While shot B seems to be taken from the position occupied by the character we saw looking in shot A, and may give us a series of other hints that it is meant to show us what that character is seeing – from the sound of their breathing on the soundtrack to something as simple as having someone say “Look at this” – shot B usually only approximates that character’s perspective, and the notion that the shot is a subjective view is created primarily by the relationship between the two shots. Sometimes some sort of stylistic device will be used to suggest that shot B shows us not only what a character sees, but how they are seeing it: the image might blur or sway to indicate drunkenness; overexposure could suggest the after effects of a blinding explosion; a shaky hand-held shot could be used to depict a character’s view while running.
Shots that render a character’s optical point of view in this way, however, are relatively rare because they depend, as Stephen Heath argues, on a “narratively motivated aberration of vision” that the audience can easily recognize. While there are some obvious differences between the way we perceive the world and the way the camera captures it, shots that aren’t marked in this way can be taken to represent normal perception, and a great deal of cinematic storytelling is managed through these far less conspicuous alternations between shots of characters looking and unmarked shots of what they’re looking at.
But in Daredevil these semi-subjective views are not enough to fully suggest what Matt perceives because his perceptual abilities do not conform to the ordinary form of seeing that the camera typically indicates. Robbed of the use of his eyes, Matt constructs an impression of the world around him using his other senses, so that his perception can’t be easily aligned with what the camera shows us.
Daredevil can’t simply offer us shot B and ask us to accept what it shows as what Matt “sees” because his perception doesn’t conform to ordinary cinematic vision. The easy equation between what the camera sees and what the character sees can’t be made because an ordinary shot shows us both too little – since Matt’s abilities give him access to information the camera can’t see – and too much – since those abilities don’t extend to the minute visual detail the camera captures.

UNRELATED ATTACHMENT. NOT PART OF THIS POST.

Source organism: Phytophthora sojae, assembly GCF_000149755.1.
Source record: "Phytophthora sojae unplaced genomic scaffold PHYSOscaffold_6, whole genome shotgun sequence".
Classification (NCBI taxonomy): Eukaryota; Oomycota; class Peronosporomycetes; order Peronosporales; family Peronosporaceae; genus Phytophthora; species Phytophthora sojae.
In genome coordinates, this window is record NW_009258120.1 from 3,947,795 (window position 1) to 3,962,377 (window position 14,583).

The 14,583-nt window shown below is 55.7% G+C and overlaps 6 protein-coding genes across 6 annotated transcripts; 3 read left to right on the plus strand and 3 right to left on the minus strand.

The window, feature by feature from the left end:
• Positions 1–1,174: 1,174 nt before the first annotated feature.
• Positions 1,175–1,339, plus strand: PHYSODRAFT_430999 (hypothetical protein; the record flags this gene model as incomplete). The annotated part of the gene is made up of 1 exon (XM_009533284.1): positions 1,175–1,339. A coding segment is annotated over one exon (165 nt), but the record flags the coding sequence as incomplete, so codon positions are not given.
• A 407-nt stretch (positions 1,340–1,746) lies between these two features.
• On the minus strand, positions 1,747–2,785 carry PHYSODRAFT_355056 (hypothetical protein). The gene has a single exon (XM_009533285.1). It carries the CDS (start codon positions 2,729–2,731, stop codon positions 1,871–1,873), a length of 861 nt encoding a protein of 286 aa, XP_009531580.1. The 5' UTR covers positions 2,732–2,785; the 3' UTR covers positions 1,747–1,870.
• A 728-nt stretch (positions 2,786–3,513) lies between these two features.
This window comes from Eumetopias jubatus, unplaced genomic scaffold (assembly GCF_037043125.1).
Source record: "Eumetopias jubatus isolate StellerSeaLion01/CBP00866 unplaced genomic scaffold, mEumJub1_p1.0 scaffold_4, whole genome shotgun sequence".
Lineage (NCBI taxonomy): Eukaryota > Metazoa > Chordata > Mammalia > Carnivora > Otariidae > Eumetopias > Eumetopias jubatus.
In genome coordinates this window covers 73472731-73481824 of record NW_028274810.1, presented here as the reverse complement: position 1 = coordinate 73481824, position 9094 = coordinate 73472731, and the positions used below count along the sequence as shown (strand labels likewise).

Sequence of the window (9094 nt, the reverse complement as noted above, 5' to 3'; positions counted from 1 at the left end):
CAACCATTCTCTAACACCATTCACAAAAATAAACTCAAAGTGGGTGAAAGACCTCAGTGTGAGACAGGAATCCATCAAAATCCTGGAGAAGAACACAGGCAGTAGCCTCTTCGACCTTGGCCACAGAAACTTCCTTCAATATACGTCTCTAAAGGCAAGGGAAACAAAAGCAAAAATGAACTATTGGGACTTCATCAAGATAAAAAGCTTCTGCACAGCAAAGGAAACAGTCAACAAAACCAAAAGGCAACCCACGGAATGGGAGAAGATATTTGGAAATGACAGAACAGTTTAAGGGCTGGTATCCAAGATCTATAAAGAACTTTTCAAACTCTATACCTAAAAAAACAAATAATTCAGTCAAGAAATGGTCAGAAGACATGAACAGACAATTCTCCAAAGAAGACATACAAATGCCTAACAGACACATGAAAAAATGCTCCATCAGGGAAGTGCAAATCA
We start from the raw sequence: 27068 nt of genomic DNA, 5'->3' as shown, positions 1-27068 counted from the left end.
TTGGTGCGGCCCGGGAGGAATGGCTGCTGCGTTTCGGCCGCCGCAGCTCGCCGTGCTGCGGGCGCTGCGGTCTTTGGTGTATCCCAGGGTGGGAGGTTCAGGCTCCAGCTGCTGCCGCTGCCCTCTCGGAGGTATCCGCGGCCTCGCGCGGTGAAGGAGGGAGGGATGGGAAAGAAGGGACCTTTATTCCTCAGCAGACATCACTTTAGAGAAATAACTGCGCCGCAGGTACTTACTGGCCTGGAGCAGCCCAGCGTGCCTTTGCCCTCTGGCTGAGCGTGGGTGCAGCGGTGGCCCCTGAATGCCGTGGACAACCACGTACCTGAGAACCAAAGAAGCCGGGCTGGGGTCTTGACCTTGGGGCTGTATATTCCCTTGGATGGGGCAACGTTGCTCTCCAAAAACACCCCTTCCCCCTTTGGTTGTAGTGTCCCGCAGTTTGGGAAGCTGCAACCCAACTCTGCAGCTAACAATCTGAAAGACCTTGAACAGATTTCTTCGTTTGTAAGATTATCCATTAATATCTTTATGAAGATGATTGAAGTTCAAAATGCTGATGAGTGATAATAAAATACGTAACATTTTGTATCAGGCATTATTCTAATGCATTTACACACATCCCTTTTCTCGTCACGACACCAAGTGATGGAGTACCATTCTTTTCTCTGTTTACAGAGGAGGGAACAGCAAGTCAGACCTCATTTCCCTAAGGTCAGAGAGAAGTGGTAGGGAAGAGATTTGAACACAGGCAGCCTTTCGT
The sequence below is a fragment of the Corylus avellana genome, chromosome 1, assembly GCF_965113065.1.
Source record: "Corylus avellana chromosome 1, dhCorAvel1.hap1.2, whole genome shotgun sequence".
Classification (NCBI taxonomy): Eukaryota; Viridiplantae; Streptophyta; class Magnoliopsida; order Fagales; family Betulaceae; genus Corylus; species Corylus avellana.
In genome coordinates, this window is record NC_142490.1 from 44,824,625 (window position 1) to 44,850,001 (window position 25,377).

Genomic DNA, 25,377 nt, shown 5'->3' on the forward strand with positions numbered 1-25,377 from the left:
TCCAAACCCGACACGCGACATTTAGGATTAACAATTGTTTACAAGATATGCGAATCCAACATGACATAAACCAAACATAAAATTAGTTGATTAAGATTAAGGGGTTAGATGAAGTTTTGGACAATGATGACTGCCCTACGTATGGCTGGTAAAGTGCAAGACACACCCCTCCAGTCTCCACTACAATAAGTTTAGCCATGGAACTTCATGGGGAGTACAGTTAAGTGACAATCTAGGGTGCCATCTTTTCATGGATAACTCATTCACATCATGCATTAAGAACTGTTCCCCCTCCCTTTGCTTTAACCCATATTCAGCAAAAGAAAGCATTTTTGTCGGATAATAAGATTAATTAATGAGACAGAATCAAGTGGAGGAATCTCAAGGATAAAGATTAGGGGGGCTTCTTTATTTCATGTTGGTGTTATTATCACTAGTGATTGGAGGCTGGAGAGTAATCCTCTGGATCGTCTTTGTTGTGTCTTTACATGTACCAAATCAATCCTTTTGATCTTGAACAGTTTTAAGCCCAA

His eyes regularly obscured either by dark sunglasses or Daredevil’s mask, Matt could rarely even be shown to seem to be looking. Any POV would therefore be complicated by the fact that Matt is not capable of the type of vision and awareness that for Branigan is central to the POV structure, which he argues requires that a “character must be ‘aware’ and ‘looking’ in a normal way.” Matt is preternaturally aware, but he can’t be “looking” in any way that could be described as normal, and it is precisely this ability to see in abnormal ways that marks him as a superhero.
The show offers us only one optical POV that allows us to see from Matt’s perspective. In episode five, Claire, aware that Matt is blind but that he can somehow still perceive the world in incredible detail, pushes him to describe what he sees. Matt explains how the combined fragments of information from all his other senses (from the sound of people’s heart beats to minute changes in temperature) combine to create a sort of “impressionistic painting” of the world. When Claire, who had been turned away from Matt and the camera, turns around so that they are facing each other and asks what that painting looks like, what Matt actually sees, the show falls into a basic POV structure. As Matt answers that he sees a “world on fire” the camera captures him in a medium close-up to the left of the frame and then cuts to an image of Claire’s face roughly outlined against a dark background in strands of orange and red fire slightly to the right.